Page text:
By Dr. David Lake
Science and the scientific method have been the cause of the advance of much of Western thinking and civilisation. I am fascinated how narrow this kind of thinking can be, despite the obvious discoveries by original thinkers. Pioneers throughout the history of science and medicine have often met a nasty fate. Their greatest enemies were the beliefs, egos and unexamined fixed thinking of their colleagues. So I am talking about ‘science thinking’ as a shortcut to what I mean by humans thinking about science.
There are trends in scientific thinking which resemble tribal thinking—a kind of knowing what is OK. This is the world of expectation and speculation since so much of what we do know has its narrow context.
For example, it was not so long ago that X-rays were seen as so useful that they were utilized widely. I recall having my feet fluoroscoped ( portable X-ray machine)at a shoe store when I was about 8 years old; I still have the X-ray of myself and my sister in utero.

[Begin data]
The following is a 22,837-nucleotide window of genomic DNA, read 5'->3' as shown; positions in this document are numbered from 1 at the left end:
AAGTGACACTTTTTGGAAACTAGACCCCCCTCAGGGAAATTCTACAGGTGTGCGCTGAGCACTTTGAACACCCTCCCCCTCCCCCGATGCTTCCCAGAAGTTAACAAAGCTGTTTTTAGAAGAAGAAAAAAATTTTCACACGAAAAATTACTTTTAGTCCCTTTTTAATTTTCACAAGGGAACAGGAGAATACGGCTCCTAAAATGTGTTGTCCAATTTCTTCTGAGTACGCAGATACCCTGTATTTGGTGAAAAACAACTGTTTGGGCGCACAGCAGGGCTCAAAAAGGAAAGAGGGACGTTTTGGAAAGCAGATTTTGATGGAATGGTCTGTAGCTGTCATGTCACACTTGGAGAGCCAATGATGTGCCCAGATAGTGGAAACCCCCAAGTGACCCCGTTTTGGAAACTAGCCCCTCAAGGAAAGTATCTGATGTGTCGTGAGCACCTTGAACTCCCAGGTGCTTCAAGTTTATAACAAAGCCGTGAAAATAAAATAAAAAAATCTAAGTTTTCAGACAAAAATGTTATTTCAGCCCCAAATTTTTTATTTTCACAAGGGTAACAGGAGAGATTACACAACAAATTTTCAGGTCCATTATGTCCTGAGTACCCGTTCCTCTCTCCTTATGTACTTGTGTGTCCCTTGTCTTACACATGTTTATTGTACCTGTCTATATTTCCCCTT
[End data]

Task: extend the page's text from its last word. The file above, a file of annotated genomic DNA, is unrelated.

These were routine applications in the 1950’s. Early uses of some plastics in microwave ovens brought about some potentially serious health risks. Now we see the use of nanoparticles in sunscreens without real research into their safety. Somebody thought up the idea of grinding up dead cows to feed to other cows. Then there is the world of genetically-modified food and organisms. It seems typical of a new discovery in science that the population is introduced to it long before the real risks are apparent. The concept now seems to be that if something can be scientifically proven to have a result in one context, then it can be applied to other areas in a giant uncontrolled human experiment.
The rationale in the beginning is that “there is no evidence that the agent/practice/use is harmful”. No, there isn’t any evidence. Precisely the point. Yet the practice typically continues until the evidence does accumulate, and then the cry is “We couldn’t have known that at the time”. This from scientists and researchers. It begs the question as to why anybody would run the risk in the beginning that it wasn’t safe enough. This is ‘uncritical thinking’.